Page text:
I can't tell you how delighted I was the last time I posted - after months and months of silence - to find out that people were STILL HERE. The Internet, we're told, is an up-to-the-minute, fast-paced environment, which certainly doesn't wait around for half-assed bloggers to make good on promises they can't keep.
It seems we have all been misled, and the Internet is actually full of lovely, Zen-like people, quite happy to wave and smile whenever we briefly bob up on the horizon.
And in honour of all that, here's a picture of me holding a finished quilt in a Japanese garden.
Part English Paper Pieced, part machined, the quilt was a retirement gift - a very well-received one, thankfully - for a professional who has worked tirelessly (no kidding - I think the word was coined for her) with Eldest since she was very small. I'll miss her a great deal.
Tess took the picture. (In addition to helping me lay out and pin all the layers together, and coming up with a shortcut to binding the thing.) I finished it during our craft weekend with Emma, Monica and Ali last month.
For ages I've been envious of some of the Australian bloggers I read, nicking off to Sewjourn for the weekend, having a fine old time with lovely people, and coming back with umpteen finished skirts. I wanted to do the same; and having stayed so many times at the Scargill Movement with my family I knew they'd be more than welcoming to us. For two nights and two days I sewed and sewed and sewed - occasionally stopping to eat cake, or laugh, or chat, or admire progress, or squish lovely new balls of yarn, or drink coffee, or make a stiff hot toddy (Eldest kindly gave me her stinking cold to take away with me) - until the quilt was finished and I'd made rather a lot of headway into sewing a coat.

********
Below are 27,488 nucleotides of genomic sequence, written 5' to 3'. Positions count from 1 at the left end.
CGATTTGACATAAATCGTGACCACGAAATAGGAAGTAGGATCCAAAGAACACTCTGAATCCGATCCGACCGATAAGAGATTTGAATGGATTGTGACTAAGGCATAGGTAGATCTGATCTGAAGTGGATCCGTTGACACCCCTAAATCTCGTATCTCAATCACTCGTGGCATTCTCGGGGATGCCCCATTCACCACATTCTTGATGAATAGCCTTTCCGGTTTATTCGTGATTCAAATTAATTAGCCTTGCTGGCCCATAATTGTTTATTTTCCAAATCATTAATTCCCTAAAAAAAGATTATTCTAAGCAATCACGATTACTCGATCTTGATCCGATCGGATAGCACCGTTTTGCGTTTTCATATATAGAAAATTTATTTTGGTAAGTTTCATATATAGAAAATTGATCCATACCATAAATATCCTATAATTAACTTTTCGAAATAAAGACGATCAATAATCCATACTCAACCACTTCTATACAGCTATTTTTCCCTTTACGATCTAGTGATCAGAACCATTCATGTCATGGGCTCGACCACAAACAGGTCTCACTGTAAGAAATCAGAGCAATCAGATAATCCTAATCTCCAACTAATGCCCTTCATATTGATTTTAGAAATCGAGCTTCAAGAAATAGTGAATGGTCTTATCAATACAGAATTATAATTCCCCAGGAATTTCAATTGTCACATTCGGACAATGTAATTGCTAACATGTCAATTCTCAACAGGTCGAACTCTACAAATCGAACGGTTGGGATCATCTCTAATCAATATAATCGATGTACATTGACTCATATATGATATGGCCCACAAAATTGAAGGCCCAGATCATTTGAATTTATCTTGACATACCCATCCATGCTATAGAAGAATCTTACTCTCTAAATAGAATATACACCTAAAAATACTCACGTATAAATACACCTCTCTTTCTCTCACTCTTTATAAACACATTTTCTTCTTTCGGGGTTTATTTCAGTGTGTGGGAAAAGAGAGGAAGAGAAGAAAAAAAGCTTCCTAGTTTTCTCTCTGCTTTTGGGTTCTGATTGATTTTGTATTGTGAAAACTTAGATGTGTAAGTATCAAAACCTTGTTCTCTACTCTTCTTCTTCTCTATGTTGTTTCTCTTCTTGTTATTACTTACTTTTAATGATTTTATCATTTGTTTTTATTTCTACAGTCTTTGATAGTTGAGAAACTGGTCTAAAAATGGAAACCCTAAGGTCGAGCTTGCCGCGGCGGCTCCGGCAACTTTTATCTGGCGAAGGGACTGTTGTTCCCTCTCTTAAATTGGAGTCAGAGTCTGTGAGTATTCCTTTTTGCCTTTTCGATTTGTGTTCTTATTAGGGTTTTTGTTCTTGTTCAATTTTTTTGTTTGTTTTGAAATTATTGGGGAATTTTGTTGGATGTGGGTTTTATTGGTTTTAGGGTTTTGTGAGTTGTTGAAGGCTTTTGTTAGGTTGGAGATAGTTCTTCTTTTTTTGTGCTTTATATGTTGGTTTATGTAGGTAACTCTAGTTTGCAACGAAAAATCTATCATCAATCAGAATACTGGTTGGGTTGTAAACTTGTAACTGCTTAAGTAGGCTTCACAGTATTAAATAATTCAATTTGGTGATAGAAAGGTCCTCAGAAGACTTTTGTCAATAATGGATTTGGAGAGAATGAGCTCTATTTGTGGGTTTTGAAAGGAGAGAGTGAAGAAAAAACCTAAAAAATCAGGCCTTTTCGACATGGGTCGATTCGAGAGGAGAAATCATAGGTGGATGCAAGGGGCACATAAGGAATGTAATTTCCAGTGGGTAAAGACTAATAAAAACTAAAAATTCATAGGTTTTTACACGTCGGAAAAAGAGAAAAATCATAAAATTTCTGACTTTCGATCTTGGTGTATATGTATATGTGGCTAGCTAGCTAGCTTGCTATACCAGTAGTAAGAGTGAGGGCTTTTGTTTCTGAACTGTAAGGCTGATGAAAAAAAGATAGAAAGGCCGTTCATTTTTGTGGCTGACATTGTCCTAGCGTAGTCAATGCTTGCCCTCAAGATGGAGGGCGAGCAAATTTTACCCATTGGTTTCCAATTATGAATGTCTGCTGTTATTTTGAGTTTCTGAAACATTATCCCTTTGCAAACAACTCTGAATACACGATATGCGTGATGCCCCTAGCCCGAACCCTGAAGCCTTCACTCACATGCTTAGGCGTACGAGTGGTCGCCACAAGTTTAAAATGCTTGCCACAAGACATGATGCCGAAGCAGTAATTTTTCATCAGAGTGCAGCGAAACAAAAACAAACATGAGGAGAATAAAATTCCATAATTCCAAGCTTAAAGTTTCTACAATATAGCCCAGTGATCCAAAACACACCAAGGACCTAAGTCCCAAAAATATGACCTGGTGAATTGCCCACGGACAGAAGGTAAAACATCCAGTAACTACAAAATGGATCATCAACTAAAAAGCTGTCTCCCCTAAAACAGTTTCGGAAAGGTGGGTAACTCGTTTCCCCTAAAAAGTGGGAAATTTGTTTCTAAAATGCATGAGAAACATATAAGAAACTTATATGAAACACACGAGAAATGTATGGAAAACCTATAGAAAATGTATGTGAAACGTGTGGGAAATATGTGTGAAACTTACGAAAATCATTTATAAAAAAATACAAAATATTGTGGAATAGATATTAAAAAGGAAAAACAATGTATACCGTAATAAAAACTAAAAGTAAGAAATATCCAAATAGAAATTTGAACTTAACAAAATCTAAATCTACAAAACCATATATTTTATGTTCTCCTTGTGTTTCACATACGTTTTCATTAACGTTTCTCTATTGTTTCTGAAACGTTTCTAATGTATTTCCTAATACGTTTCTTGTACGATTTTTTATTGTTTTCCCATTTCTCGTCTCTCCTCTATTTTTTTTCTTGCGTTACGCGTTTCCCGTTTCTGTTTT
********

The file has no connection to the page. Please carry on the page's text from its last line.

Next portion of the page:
It was amazing. It really brought home to me what those sewing blogs mean when they say 'the pattern came together in a weekend'. They mean an actual, whole weekend. They don't mean 'the pattern came together in half an hour after breakfast on Saturday, a snatched hour on Saturday night after loading the dishwasher, and twenty minutes after church on Sunday when everyone else is watching YouTube'.
Given time and the headspace to think, you can attempt something new without getting so tired it becomes impossible. Your brain actually works. You can get a big giddy and obsessive - and you can even, whilst hugging a friend to say goodbye, find yourself ripping her jacket off her shoulders to see how the facing is sewn in.
Lately I've been thinking a lot about time - or my lack of it - and the experience of the craft weekend has made me more forgiving of myself. Ten o'clock on a school-night is no time to get out the sewing machine. Craft becomes another chore to be fitted in, rather than a space for enjoyment, which on this occasion it truly was.
It was a lovely weekend in very good company. I hope we do it again.